Then I sit down and wait with Jep
Until the sun goes down.

I think some day that I may see
A little brownie elf
Peep out of there, and speak to me,
When I am by myself.

I like my roses at the side,
Much better than the flower-row
Along your path where people ride.
I leave my roses just to grow.

I like the place that's broken, too,
With splintered edges all around,
And grasses growing right up through,
That smell so fresh like dew and ground.

Your steps are nice, but then my own
Seem nicer somehow, just for me;
Pine steps are more like home than stone,
For once they lived and were a tree.

Child sweeping steps
Copyright, 1908, by Duffield and Co.



OUR Big Clock goes so slow,
When I am waiting on the stairs,
With nice, clean clothes on, dressed to go
Out with Aunt Beth to see the bears
And funny possums at the Zoo!
But oh, at night how fast
Our Big Clock goes! It's very rude
To company, and when time's past
When I must always go to bed,
The hands just fly in wicked glee.
It strikes out long ahead
And makes them all look round at me.

Girl sitting on stairs with big clock behind her
Copyright, 1908, by Duffield and Co.



Girl in dress

I HAVE a very pretty dress,
It's made of pink and white,
And there are ribbons on it, too,
Which make it bright.

And yet I think I like it less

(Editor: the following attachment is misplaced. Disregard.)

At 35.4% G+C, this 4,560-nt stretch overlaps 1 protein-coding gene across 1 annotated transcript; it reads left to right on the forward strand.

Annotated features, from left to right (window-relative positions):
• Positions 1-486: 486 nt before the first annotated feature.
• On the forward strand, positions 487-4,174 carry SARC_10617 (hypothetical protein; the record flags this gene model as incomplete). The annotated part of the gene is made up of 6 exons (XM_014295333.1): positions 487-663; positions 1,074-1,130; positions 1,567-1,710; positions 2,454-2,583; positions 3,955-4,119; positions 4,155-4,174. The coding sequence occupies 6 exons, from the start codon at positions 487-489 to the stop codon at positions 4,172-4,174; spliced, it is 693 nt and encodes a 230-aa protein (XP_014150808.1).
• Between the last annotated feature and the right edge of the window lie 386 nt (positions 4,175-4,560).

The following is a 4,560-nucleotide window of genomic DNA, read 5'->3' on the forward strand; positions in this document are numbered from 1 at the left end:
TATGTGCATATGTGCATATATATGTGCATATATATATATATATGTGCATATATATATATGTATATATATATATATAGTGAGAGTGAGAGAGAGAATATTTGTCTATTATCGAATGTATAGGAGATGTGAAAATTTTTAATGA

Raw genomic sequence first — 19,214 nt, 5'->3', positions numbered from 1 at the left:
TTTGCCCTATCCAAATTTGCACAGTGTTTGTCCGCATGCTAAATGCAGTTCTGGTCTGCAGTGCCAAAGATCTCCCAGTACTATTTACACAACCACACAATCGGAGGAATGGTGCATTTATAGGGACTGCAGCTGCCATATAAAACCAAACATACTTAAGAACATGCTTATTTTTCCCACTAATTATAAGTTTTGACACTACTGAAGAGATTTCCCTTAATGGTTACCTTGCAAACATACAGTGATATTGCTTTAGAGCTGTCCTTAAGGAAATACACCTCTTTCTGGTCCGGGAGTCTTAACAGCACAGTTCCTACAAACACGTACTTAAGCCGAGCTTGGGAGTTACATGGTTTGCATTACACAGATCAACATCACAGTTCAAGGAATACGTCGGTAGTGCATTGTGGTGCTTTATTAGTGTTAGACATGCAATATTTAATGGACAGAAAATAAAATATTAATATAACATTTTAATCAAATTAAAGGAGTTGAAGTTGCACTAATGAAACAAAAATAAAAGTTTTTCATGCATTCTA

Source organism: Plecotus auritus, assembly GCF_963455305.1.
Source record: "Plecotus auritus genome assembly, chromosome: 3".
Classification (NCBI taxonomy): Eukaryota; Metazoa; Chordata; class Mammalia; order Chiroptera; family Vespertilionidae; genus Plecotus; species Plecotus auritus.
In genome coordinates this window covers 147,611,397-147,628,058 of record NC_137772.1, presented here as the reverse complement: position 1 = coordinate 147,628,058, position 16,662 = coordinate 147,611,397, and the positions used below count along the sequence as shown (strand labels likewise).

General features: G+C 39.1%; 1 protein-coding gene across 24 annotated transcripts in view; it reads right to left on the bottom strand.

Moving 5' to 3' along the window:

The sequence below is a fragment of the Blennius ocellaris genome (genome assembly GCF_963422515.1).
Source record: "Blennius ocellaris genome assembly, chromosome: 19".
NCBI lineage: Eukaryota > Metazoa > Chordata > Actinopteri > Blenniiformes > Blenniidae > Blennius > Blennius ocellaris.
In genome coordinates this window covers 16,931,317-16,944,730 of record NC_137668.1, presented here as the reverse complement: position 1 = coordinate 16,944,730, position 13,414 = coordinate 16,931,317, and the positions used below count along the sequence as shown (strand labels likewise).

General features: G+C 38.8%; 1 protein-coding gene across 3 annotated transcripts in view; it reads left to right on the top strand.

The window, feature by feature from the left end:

Than this dear other one—
The worn-out, patched-up blue
[8]I wear when I have fun.

It clings to me as if it loved
To have me wear it every day.
The pink stands out so straight and stiff
It's in my way.

How can I get to know it well,
When it's so Sunday-clean?
Perhaps when it is old and stained
With dust and grass, it will not seem
So strange and dignified as now.
But then I think
I never could make mud pies right
If I had on my pink.



I WONDER, when I die,
If some one there will see,
And hold me close,
And take good care of me,
As when I came on earth to be
A little child?


SOME day when I've had lots to eat,
Then I should like to be
A ragged beggar child,
A little while, to see
If you—and you—are kind.



WHEN they are tall and all grown up,
I wonder where the children go?
I wonder how one finds the place—
My mother says she doesn't know.

The little boy that's I, must go
To this strange meeting-place some day,
When I outgrow my starchy kilts,
And nursery things are put away.

Must I go there quite by myself?
How shall I find the proper door,
That hides so close and shuts away